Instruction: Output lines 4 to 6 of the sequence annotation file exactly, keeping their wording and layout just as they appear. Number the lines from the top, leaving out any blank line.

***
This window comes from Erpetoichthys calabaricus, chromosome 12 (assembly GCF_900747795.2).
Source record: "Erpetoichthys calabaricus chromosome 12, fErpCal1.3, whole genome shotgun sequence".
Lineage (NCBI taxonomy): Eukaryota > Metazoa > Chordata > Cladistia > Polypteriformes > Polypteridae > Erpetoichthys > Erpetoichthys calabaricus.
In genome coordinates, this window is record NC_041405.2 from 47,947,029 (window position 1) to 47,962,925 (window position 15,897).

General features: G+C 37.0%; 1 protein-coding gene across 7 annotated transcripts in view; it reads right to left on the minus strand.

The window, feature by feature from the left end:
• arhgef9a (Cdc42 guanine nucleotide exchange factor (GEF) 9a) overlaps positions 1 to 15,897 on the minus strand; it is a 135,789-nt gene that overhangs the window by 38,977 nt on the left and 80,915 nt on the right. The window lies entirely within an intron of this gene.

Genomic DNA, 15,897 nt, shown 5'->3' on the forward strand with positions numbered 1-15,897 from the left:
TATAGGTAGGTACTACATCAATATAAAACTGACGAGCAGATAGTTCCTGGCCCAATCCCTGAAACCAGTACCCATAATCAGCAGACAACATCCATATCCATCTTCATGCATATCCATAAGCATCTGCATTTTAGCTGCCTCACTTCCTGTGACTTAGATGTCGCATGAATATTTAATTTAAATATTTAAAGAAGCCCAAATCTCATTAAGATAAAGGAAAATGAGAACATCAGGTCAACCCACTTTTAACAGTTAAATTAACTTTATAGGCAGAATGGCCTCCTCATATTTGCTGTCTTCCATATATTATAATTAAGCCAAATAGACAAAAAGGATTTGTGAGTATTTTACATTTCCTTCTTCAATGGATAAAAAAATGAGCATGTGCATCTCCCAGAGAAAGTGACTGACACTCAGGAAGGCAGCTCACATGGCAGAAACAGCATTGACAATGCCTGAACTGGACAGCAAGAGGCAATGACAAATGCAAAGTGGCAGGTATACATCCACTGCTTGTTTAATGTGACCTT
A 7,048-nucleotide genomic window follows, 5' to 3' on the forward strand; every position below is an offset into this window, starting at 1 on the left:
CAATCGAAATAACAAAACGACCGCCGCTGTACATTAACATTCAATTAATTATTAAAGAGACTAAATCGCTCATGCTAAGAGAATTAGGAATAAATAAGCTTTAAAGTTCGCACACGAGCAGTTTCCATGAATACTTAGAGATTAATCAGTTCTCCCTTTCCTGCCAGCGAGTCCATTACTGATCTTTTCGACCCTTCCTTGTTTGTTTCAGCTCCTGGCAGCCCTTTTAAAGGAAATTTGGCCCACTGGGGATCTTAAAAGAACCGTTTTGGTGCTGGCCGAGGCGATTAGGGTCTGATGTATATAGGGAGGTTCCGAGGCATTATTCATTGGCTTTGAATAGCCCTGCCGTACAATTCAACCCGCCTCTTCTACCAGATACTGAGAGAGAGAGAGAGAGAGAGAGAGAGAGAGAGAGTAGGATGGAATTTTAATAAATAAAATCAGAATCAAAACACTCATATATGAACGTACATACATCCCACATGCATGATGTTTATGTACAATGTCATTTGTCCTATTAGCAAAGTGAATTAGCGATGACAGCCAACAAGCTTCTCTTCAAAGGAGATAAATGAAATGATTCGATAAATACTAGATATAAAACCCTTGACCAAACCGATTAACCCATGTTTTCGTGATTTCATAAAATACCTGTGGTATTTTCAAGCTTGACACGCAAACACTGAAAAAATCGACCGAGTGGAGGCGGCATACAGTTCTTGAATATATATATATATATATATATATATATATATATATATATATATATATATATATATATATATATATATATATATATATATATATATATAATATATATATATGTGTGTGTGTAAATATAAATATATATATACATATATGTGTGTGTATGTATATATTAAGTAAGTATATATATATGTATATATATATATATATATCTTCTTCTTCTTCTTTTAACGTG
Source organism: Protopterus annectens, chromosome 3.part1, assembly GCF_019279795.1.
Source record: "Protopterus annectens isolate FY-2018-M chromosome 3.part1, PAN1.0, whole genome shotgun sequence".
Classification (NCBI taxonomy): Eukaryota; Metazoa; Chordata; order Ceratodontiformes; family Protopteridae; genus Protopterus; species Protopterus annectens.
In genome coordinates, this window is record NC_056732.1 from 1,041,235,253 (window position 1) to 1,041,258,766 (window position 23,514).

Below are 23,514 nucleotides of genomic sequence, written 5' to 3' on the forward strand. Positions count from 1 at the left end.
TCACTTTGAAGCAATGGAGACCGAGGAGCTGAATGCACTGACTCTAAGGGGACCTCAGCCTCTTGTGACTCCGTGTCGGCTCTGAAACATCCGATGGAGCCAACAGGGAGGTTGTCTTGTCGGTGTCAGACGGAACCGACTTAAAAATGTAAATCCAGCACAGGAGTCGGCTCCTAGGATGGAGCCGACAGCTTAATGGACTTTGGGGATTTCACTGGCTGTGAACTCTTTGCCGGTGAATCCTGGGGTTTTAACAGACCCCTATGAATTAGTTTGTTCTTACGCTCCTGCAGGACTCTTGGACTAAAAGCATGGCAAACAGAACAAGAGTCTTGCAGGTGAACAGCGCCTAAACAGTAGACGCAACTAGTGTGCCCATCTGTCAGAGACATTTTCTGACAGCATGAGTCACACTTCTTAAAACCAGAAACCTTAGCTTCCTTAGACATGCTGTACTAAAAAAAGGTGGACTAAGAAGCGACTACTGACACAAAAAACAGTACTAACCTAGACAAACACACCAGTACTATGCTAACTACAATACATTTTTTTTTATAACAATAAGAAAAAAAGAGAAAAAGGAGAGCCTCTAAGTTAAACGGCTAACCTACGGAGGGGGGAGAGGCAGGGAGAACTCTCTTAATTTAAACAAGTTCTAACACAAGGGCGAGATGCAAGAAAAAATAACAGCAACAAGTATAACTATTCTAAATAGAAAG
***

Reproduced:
In genome coordinates, this window is record NC_041405.2 from 47,947,029 (window position 1) to 47,962,925 (window position 15,897).

General features: G+C 37.0%; 1 protein-coding gene across 7 annotated transcripts in view; it reads right to left on the minus strand.

The window, feature by feature from the left end: